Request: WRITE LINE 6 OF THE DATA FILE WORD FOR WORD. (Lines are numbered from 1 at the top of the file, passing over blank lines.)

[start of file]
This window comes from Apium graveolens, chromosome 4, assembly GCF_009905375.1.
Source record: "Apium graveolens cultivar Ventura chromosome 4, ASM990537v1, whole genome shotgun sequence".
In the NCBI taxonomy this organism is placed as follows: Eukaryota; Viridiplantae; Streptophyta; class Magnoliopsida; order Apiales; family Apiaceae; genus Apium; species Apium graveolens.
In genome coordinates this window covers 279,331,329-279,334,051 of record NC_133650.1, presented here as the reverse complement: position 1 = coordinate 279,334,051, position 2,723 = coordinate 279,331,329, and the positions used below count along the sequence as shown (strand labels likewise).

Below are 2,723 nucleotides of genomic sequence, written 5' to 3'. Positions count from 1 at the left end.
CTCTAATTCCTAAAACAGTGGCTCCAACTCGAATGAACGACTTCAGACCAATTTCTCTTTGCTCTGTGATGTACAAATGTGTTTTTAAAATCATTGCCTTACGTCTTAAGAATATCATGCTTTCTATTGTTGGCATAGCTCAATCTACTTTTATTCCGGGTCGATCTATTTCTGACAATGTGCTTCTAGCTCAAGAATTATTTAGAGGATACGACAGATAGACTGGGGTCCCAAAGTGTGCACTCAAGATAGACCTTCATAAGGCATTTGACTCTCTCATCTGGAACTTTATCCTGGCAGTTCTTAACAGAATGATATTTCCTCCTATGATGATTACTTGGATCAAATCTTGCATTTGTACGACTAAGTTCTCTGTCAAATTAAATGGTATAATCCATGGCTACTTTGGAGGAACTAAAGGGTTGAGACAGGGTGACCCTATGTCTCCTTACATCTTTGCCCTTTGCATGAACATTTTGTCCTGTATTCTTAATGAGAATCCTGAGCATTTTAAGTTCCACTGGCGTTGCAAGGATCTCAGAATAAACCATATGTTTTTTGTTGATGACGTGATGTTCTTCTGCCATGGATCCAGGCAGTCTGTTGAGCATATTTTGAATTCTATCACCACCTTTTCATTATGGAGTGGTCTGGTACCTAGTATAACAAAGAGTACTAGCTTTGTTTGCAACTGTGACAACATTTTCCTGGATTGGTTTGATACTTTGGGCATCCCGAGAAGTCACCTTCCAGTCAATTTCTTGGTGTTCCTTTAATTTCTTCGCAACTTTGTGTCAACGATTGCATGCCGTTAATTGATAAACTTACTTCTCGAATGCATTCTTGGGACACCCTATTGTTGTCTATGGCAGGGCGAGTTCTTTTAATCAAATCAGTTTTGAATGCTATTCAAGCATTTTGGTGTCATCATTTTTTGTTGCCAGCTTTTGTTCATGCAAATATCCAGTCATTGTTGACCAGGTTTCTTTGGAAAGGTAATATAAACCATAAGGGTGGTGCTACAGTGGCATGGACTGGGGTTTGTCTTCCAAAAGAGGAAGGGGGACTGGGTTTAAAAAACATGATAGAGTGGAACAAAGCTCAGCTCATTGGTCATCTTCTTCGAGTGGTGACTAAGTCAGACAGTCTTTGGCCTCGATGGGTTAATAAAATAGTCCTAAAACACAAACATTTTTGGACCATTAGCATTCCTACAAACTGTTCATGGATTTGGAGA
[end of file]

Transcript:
CTCTAATTCCTAAAACAGTGGCTCCAACTCGAATGAACGACTTCAGACCAATTTCTCTTTGCTCTGTGATGTACAAATGTGTTTTTAAAATCATTGCCTTACGTCTTAAGAATATCATGCTTTCTATTGTTGGCATAGCTCAATCTACTTTTATTCCGGGTCGATCTATTTCTGACAATGTGCTTCTAGCTCAAGAATTATTTAGAGGATACGACAGATAGACTGGGGTCCCAAAGTGTGCACTCAAGATAGACCTTCATAAGGCATTTGACTCTCTCATCTGGAACTTTATCCTGGCAGTTCTTAACAGAATGATATTTCCTCCTATGATGATTACTTGGATCAAATCTTGCATTTGTACGACTAAGTTCTCTGTCAAATTAAATGGTATAATCCATGGCTACTTTGGAGGAACTAAAGGGTTGAGACAGGGTGACCCTATGTCTCCTTACATCTTTGCCCTTTGCATGAACATTTTGTCCTGTATTCTTAATGAGAATCCTGAGCATTTTAAGTTCCACTGGCGTTGCAAGGATCTCAGAATAAACCATATGTTTTTTGTTGATGACGTGATGTTCTTCTGCCATGGATCCAGGCAGTCTGTTGAGCATATTTTGAATTCTATCACCACCTTTTCATTATGGAGTGGTCTGGTACCTAGTATAACAAAGAGTACTAGCTTTGTTTGCAACTGTGACAACATTTTCCTGGATTGGTTTGATACTTTGGGCATCCCGAGAAGTCACCTTCCAGTCAATTTCTTGGTGTTCCTTTAATTTCTTCGCAACTTTGTGTCAACGATTGCATGCCGTTAATTGATAAACTTACTTCTCGAATGCATTCTTGGGACACCCTATTGTTGTCTATGGCAGGGCGAGTTCTTTTAATCAAATCAGTTTTGAATGCTATTCAAGCATTTTGGTGTCATCATTTTTTGTTGCCAGCTTTTGTTCATGCAAATATCCAGTCATTGTTGACCAGGTTTCTTTGGAAAGGTAATATAAACCATAAGGGTGGTGCTACAGTGGCATGGACTGGGGTTTGTCTTCCAAAAGAGGAAGGGGGACTGGGTTTAAAAAACATGATAGAGTGGAACAAAGCTCAGCTCATTGGTCATCTTCTTCGAGTGGTGACTAAGTCAGACAGTCTTTGGCCTCGATGGGTTAATAAAATAGTCCTAAAACACAAACATTTTTGGACCATTAGCATTCCTACAAACTGTTCATGGATTTGGAGA